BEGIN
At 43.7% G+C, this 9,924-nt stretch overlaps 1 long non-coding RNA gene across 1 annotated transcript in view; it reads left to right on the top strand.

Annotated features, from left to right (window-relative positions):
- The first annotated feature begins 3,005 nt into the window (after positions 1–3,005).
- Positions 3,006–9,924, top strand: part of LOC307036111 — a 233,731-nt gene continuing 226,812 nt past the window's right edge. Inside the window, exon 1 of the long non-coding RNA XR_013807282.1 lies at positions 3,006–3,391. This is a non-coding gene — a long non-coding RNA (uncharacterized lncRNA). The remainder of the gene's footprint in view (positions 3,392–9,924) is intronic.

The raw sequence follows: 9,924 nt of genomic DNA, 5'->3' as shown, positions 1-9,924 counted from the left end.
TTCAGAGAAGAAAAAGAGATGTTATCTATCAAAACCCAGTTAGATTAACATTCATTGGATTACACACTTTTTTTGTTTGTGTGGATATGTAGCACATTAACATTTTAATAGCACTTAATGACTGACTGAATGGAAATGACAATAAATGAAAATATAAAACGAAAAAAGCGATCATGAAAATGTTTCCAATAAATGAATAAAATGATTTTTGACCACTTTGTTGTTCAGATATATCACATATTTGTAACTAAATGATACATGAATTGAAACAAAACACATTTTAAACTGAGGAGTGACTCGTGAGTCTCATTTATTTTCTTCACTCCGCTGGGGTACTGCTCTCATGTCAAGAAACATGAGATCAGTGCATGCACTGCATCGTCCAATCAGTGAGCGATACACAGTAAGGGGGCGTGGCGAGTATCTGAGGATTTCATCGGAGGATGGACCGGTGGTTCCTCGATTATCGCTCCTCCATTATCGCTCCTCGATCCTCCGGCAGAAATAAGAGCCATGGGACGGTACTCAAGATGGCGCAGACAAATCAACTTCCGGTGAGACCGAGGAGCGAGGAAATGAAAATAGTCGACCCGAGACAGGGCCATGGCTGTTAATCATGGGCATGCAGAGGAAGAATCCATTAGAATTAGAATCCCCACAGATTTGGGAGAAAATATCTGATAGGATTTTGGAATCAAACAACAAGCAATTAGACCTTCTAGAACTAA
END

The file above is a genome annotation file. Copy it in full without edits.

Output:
At 43.7% G+C, this 9,924-nt stretch overlaps 1 long non-coding RNA gene across 1 annotated transcript in view; it reads left to right on the top strand.

Annotated features, from left to right (window-relative positions):
- The first annotated feature begins 3,005 nt into the window (after positions 1–3,005).
- Positions 3,006–9,924, top strand: part of LOC307036111 — a 233,731-nt gene continuing 226,812 nt past the window's right edge. Inside the window, exon 1 of the long non-coding RNA XR_013807282.1 lies at positions 3,006–3,391. This is a non-coding gene — a long non-coding RNA (uncharacterized lncRNA). The remainder of the gene's footprint in view (positions 3,392–9,924) is intronic.

The raw sequence follows: 9,924 nt of genomic DNA, 5'->3' as shown, positions 1-9,924 counted from the left end.
TTCAGAGAAGAAAAAGAGATGTTATCTATCAAAACCCAGTTAGATTAACATTCATTGGATTACACACTTTTTTTGTTTGTGTGGATATGTAGCACATTAACATTTTAATAGCACTTAATGACTGACTGAATGGAAATGACAATAAATGAAAATATAAAACGAAAAAAGCGATCATGAAAATGTTTCCAATAAATGAATAAAATGATTTTTGACCACTTTGTTGTTCAGATATATCACATATTTGTAACTAAATGATACATGAATTGAAACAAAACACATTTTAAACTGAGGAGTGACTCGTGAGTCTCATTTATTTTCTTCACTCCGCTGGGGTACTGCTCTCATGTCAAGAAACATGAGATCAGTGCATGCACTGCATCGTCCAATCAGTGAGCGATACACAGTAAGGGGGCGTGGCGAGTATCTGAGGATTTCATCGGAGGATGGACCGGTGGTTCCTCGATTATCGCTCCTCCATTATCGCTCCTCGATCCTCCGGCAGAAATAAGAGCCATGGGACGGTACTCAAGATGGCGCAGACAAATCAACTTCCGGTGAGACCGAGGAGCGAGGAAATGAAAATAGTCGACCCGAGACAGGGCCATGGCTGTTAATCATGGGCATGCAGAGGAAGAATCCATTAGAATTAGAATCCCCACAGATTTGGGAGAAAATATCTGATAGGATTTTGGAATCAAACAACAAGCAATTAGACCTTCTAGAACTAA